The achievement of deep response to frontline therapy has a significant impact on OS. Several studies have shown that the achievement of complete response (CR) is associated with better outcomes compared to very good partial response (VGPR) or partial response (PR) in both newly diagnosed patients who are eligible and ineligible for autologous stem cell transplant (ASCT).[32,33] Furthermore, the achievement of stringent CR correlates with better OS, even compared to CR patients,[34] while patients who failed to maintain their CR have poorer outcomes than those who maintain CR.[35] Finally, CR patients who achieve minimal residual disease (MRD) negativity have prolonged OS compared to CR patients who are MRD positive.[36]

Treatment Decisions Based on Risk Stratification
Age is a major factor for treatment decisions. Thus, fit patients up to age 70 are eligible for induction treatment followed by ASCT. However, aging-associated frailty mandates calculation of the CGA score and documentation of a patient’s level of fitness (Table 4). Recently, suggestions for treatment strategies (Table 5) and dosing schedules (Table 6) for frail myeloma patients have been developed.[37]

Table 4. Definition of frailty based on IMWG GA score [30,37]


Table 5. Treatment strategy in frail myeloma patients [37]


(Enlarge Table 5)

Table 6. Treatment schedule for frail myeloma patients [37]


(Enlarge Table 6)

For the management of RI in patients with MM, the IMWG has produced recent recommendations. High fluid intake is indicated along with antimyeloma therapy based on bortezomib (triplets seem to offer better renal responses compared to doublets). High-dose dexamethasone should be administered for at least the first month of therapy. Regarding IMiDs, thalidomide is effective in patients with myeloma and RI, and no dose modifications are needed. Lenalidomide is effective and safe in patients with mild to moderate RI; however, patients with severe RI or on dialysis should be closely monitored for hematologic toxicity with appropriate dose reduction of lenalidomide as needed. High-dose therapy (melphalan 100 mg/m2 to 140 mg/m2) with ASCT is feasible in this setting. Carfilzomib can be safely administered to patients with glomerular filtration rate (GFR) >15 mL/min, whereas ixazomib in combination with lenalidomide and dexamethasone can be safely administered to patients with GFR >30 mL/min.[38]

Regarding high-risk cytogenetics, the currently available data suggest that bortezomib and carfilzomib appear to improve CR, progression-free survival (PFS) and OS in t(4;14) and del(17/17p), whereas lenalidomide may only be associated with improved PFS in patients with these cytogenetic abnormalities. Patients with multiple adverse cytogenetic abnormalities do not benefit from these agents[39] and thus, the introduction of novel agents such as daratumumab and pomalidomide, an agent which has shown encouraging results in del17p patients,[40] may provide additional tools for the managements of patients with high-risk cytogenetics. A recent meta-analysis showed that lenalidomide maintenance after ASCT offers approximately 2.5 OS advantage; however, patients with ISS-3 and high-risk cytogenetics had no benefit from lenalidomide maintenance.[41] For patients with del17p who are eligible for ASCT, bortezomib maintenance after PAD (bortezomib, doxorubicin, dexamethasone) induction and double tandem ASCT seems to be a reasonable option. However, this treatment scheme offered no survival benefit for patients with t(4;14) and add(1q).[42]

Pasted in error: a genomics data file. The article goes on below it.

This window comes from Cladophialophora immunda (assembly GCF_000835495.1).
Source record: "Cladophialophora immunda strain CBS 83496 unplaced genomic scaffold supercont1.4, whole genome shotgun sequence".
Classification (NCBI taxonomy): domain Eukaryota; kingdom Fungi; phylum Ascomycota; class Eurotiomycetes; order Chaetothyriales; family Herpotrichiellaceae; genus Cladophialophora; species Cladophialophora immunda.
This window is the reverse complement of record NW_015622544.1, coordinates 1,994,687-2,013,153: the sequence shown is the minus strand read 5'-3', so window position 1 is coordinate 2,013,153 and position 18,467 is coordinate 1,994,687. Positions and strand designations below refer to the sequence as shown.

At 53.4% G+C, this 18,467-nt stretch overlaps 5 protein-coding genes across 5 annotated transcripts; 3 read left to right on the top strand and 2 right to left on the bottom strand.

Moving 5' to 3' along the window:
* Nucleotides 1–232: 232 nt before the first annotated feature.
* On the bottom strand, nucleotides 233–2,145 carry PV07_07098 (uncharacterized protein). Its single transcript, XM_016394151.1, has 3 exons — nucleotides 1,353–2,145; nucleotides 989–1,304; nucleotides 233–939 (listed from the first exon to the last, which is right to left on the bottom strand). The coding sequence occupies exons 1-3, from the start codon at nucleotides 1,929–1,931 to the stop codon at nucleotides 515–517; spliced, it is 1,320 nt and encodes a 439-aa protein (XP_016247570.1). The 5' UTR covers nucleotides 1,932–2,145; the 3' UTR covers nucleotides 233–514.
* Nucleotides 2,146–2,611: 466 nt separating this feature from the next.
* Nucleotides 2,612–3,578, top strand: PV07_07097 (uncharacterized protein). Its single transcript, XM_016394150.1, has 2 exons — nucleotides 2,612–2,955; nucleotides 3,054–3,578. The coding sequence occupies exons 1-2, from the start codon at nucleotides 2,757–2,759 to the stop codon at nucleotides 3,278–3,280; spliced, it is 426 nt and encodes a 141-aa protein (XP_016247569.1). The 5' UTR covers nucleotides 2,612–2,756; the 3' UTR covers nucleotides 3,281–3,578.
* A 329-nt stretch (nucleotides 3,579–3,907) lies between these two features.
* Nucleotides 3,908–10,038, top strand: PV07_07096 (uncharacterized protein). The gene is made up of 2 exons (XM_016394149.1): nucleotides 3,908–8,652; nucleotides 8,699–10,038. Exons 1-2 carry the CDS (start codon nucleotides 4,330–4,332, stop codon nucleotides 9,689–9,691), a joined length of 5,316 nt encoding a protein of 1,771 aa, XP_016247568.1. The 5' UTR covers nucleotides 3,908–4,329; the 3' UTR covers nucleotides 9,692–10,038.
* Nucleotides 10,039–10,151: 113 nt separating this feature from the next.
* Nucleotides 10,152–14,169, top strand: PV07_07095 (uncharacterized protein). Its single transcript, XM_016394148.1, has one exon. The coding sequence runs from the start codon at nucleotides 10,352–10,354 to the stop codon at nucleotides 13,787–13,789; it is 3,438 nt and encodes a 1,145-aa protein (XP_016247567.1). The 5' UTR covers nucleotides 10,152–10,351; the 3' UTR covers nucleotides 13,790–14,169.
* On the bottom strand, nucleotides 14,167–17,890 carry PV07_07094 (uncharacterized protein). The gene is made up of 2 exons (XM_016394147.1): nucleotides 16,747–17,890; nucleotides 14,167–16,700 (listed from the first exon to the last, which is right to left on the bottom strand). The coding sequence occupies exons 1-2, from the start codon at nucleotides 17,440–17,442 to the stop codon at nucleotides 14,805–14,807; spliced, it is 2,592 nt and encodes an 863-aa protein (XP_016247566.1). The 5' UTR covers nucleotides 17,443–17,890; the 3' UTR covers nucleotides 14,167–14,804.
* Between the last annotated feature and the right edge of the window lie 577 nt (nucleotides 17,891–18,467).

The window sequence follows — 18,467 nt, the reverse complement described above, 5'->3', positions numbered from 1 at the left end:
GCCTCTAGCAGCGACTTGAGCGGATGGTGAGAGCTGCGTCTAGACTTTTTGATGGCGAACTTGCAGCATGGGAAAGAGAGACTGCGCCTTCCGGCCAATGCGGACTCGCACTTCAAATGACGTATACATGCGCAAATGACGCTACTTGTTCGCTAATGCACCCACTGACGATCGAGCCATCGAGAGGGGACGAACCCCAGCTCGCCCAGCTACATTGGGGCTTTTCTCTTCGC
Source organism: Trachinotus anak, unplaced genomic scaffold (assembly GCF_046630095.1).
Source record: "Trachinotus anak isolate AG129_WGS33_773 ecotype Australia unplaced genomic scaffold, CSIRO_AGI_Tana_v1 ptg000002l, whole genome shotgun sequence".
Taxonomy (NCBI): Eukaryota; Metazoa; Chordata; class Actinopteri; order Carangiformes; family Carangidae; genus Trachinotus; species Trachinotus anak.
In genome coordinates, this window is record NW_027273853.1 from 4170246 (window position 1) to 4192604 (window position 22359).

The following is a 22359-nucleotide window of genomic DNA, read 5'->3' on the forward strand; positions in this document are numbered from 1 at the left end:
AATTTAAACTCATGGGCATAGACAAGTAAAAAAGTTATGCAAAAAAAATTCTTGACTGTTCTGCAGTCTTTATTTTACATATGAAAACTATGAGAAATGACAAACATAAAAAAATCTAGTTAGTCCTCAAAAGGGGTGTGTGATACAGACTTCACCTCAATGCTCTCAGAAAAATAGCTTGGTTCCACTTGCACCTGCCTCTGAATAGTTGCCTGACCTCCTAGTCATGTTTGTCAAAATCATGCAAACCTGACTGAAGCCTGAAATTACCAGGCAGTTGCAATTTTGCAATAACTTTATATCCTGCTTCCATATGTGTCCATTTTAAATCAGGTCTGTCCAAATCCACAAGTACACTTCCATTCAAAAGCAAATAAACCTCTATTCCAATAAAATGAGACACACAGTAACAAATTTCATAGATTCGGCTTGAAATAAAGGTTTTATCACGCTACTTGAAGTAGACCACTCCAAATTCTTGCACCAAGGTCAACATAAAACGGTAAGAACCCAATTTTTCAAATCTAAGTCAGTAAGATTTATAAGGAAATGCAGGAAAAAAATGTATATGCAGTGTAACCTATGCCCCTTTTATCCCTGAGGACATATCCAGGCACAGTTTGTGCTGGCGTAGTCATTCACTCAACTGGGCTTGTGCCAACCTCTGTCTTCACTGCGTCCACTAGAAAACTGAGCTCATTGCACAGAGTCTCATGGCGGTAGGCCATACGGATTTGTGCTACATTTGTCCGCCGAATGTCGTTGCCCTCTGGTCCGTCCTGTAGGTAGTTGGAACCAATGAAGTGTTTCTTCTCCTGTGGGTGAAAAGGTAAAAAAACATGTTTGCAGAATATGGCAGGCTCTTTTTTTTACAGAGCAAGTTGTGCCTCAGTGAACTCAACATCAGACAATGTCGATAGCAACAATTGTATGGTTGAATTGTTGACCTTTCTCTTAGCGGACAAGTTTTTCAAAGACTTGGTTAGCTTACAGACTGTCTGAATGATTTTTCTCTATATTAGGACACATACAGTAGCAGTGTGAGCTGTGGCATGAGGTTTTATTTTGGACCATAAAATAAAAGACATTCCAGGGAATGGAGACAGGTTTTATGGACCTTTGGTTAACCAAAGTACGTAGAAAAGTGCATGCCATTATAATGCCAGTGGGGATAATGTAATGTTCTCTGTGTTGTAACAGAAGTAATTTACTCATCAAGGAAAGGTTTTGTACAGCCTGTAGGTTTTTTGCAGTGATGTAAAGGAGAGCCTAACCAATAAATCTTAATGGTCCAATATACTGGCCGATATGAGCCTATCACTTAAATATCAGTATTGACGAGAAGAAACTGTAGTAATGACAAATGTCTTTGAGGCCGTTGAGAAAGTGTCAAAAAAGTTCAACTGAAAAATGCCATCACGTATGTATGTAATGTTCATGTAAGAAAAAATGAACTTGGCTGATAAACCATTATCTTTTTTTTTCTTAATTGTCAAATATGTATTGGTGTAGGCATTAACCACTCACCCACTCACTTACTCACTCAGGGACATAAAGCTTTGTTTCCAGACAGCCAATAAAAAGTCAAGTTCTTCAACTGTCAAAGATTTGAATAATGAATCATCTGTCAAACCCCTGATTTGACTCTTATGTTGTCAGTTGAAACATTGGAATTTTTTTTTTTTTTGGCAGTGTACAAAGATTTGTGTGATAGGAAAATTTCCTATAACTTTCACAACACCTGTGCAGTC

Finally, the Mayo Clinic has developed a risk-stratified classification system for patients with multiple myeloma based on parameters previously described in this text (Table 7). With this classification, standard-risk patients have a median OS of 8-10 years, while patients with intermediate- and high-risk disease have a median OS of 4-5 years and 3 years, respectively. Treatment recommendations for these three categories have been provided (Figure 5).[43]

Table 7. Mayo (mSMART) risk stratification for myeloma patients [43]


(Enlarge Table 7)




Figure 1. Training versus validation data set [6]  (Enlarge Slide)




Figure 2. Revised International Staging System and overall survival by type of treatment: (A) OS in regimens non-transplantation-based regimens; (B) OS in transplantation-based regimens; (C) OS in immunomodulatory-based regimens; (D) OS in proteasome inhibitor-based regimens [18]  (Enlarge Slide)




Figure 3. Extramedullary disease correlated with poor prognosis independently of the type of given therapy [26]  (Enlarge Slide)




Figure 4. Long-term outcomes using the frailty score suggested by IMWG. (A) OS, (B) PFS, and (C) cumulative incidence of hematologic adverse events, (D) non-hematologic adverse events, and (E) discontinuation in the intention-to-treat population [30]  (Enlarge Slide)




Figure 5. Mayo Treatment recommendations for frontline therapy based on mSMART risk stratification model: for transplant eligible (A) and transplant ineligible patients (B) [43]  (Enlarge Slide)